ER: I do not know, sometimes I think I am a digital artist who thinks like a painter, and other times a painter who is influenced by digital techniques. In any case, it seems like antagonistic activities; we have the typical image of the painter in his studio, isolated from the world and obsessed with his work, while the digital artist has other skills: more proactive, communicative, and aware of what is happening, although they are also locked in front of their screens

TA: You explore the progress in technology and some of your projects, like ideal word, are programmed and based on technologies from the ’90s. In that sense, you are kind of a live museum for technologies.

ER: Maybe, but I have other projects in CD- ROM format that can only be seen with specific hardware, or projects programmed in ASP Net. art which I have lost between servers migration. This is another dark side of technology: the lack of genealogy. The technology industry is no friend of nostalgia, even if it is just a simulation

TA: What is actually Idealword project?

2016-01-14 12.00.18ER: During 2003-2008 the project idealword, which belongs to Net. art functioned as a kind of an illustrated diary, where I reflected on the uses of technology and its influence over the way we interact, work and use our leisure time. But I was mostly interested in exploring the border between the new virtual world and the old physical world. A blurry border, a no-place that could give us the keys to understand our relationship with the machines.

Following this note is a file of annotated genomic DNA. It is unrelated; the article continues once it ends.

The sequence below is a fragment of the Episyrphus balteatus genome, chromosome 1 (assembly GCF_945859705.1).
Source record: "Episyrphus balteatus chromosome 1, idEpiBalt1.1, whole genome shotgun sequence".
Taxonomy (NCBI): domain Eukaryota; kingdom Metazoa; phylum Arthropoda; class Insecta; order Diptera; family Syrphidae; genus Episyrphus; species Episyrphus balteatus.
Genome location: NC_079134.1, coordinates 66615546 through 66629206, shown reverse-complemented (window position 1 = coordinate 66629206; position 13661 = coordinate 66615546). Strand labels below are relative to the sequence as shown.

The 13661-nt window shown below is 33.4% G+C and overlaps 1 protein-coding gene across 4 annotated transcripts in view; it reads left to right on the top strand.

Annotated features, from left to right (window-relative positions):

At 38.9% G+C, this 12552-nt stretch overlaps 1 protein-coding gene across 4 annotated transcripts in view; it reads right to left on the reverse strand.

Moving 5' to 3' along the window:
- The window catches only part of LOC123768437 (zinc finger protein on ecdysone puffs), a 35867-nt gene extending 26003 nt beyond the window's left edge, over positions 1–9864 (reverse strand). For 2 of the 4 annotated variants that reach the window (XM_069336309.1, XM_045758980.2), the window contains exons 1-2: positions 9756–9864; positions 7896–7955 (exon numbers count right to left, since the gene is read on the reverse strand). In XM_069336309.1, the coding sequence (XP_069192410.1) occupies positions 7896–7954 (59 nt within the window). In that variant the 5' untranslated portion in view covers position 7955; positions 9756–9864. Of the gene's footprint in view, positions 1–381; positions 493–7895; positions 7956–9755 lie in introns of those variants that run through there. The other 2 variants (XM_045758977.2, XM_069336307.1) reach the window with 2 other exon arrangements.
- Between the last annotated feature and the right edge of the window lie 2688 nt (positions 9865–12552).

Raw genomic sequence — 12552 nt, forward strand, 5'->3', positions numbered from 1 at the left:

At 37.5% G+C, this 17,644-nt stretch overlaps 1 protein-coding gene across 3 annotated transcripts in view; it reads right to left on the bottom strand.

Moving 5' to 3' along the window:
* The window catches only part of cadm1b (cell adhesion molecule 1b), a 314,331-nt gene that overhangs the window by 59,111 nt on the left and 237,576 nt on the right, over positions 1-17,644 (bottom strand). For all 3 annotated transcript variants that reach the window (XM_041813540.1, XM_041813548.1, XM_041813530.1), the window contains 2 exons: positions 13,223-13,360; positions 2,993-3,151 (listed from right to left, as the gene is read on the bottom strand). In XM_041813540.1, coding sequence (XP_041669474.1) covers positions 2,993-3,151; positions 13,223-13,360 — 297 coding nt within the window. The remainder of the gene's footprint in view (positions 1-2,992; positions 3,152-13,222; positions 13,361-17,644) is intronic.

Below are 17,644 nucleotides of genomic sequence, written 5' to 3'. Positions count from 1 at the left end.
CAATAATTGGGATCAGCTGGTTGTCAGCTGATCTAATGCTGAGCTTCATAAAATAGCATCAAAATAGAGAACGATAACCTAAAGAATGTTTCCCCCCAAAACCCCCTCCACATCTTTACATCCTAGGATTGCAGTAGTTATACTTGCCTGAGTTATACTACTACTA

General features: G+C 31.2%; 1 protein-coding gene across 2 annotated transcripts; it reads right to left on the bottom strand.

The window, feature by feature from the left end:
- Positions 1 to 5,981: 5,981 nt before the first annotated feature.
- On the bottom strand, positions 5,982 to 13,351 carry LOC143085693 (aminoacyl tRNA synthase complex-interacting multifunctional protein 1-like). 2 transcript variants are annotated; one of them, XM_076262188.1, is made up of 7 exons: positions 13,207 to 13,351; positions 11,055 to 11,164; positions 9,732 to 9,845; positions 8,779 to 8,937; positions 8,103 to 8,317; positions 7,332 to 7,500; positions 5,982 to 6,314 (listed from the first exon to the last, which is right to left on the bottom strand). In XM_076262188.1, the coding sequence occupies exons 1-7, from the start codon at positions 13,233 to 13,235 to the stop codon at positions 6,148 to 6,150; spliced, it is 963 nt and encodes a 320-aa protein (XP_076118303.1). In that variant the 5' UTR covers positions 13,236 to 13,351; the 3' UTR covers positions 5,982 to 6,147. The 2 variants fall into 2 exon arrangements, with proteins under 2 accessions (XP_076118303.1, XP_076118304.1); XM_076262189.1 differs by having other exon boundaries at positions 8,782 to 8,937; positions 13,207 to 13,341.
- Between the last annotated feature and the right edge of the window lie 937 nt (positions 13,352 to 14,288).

When I started the project in Glasgow, I was still connected with a 28000 baud modem and even the web content was designed for a screen with a resolution of 800×600. Formally, I wanted to technically transcend these limitations, so I developed a technique of digital drawing (MouseStrokes) that allowed me to draw on the screen images without collapsing the width of the sides. I also used the source code as another graphic element, which allowed me to expand the meaning of the content.

Another feature of was that the entire content on the display could be printed for free in a DIN-A format. At that time I was heavily influenced by the flow of the free movement of knowledge, such as the Copyleft, and later by Creative Commons licenses. That allowed drawings to be published on digital platforms as well as in print publications.

I was looking for a homemade digital aesthetic as an amateur HTML programmer. That allowed me some autonomy in production without a team of programmers and designers. I wasn’t looking for a surprising interaction, but rather a user experience that would be closer to the contemplation of a picture than to an interactive project designed in Macromedia Flash. I carefully kept a record of the monthly sent emails, updated information on the project, and people and platforms that were related to art and design, in a time when there were hardly any spam platforms. So, the connected community was receptive to this type of project, which allowed to become popular outside of the micro scene dedicated to art and design. At that time I was spending a lot of time in front of the screen…

TA: A part of your work reminds me of ideas that I heard from Douglas Rushkoff – that we use technology without understanding it – that many of us are digital literacy. What do you think about that?